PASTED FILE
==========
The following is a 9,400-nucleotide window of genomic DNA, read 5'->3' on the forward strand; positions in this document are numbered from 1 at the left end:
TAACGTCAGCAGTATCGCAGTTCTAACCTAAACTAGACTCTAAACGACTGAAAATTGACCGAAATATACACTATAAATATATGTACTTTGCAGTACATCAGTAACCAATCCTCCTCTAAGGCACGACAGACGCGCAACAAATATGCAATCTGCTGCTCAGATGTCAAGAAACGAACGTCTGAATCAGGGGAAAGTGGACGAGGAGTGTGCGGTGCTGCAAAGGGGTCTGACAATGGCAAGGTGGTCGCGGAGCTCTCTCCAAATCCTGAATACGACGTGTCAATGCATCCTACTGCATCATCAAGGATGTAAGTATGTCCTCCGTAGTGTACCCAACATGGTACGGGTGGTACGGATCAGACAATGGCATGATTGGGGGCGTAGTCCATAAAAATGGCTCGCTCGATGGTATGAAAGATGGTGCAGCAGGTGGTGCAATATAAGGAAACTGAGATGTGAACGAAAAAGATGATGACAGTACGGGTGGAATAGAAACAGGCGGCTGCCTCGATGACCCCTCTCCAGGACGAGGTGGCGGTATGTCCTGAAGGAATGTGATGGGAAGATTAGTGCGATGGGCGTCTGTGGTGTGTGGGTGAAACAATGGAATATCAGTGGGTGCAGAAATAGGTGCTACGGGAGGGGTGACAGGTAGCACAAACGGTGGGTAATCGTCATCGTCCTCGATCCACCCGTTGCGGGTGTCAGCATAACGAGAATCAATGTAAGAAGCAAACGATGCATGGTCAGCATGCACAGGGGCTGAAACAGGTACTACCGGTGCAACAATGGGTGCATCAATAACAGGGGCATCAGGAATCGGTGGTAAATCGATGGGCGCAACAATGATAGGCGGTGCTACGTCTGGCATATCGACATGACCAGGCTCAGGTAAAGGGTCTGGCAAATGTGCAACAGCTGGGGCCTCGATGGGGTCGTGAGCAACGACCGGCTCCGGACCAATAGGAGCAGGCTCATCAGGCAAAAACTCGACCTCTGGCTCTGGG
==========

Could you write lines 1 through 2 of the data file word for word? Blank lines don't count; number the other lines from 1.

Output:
The following is a 9,400-nucleotide window of genomic DNA, read 5'->3' on the forward strand; positions in this document are numbered from 1 at the left end:
TAACGTCAGCAGTATCGCAGTTCTAACCTAAACTAGACTCTAAACGACTGAAAATTGACCGAAATATACACTATAAATATATGTACTTTGCAGTACATCAGTAACCAATCCTCCTCTAAGGCACGACAGACGCGCAACAAATATGCAATCTGCTGCTCAGATGTCAAGAAACGAACGTCTGAATCAGGGGAAAGTGGACGAGGAGTGTGCGGTGCTGCAAAGGGGTCTGACAATGGCAAGGTGGTCGCGGAGCTCTCTCCAAATCCTGAATACGACGTGTCAATGCATCCTACTGCATCATCAAGGATGTAAGTATGTCCTCCGTAGTGTACCCAACATGGTACGGGTGGTACGGATCAGACAATGGCATGATTGGGGGCGTAGTCCATAAAAATGGCTCGCTCGATGGTATGAAAGATGGTGCAGCAGGTGGTGCAATATAAGGAAACTGAGATGTGAACGAAAAAGATGATGACAGTACGGGTGGAATAGAAACAGGCGGCTGCCTCGATGACCCCTCTCCAGGACGAGGTGGCGGTATGTCCTGAAGGAATGTGATGGGAAGATTAGTGCGATGGGCGTCTGTGGTGTGTGGGTGAAACAATGGAATATCAGTGGGTGCAGAAATAGGTGCTACGGGAGGGGTGACAGGTAGCACAAACGGTGGGTAATCGTCATCGTCCTCGATCCACCCGTTGCGGGTGTCAGCATAACGAGAATCAATGTAAGAAGCAAACGATGCATGGTCAGCATGCACAGGGGCTGAAACAGGTACTACCGGTGCAACAATGGGTGCATCAATAACAGGGGCATCAGGAATCGGTGGTAAATCGATGGGCGCAACAATGATAGGCGGTGCTACGTCTGGCATATCGACATGACCAGGCTCAGGTAAAGGGTCTGGCAAATGTGCAACAGCTGGGGCCTCGATGGGGTCGTGAGCAACGACCGGCTCCGGACCAATAGGAGCAGGCTCATCAGGCAAAAACTCGACCTCTGGCTCTGGG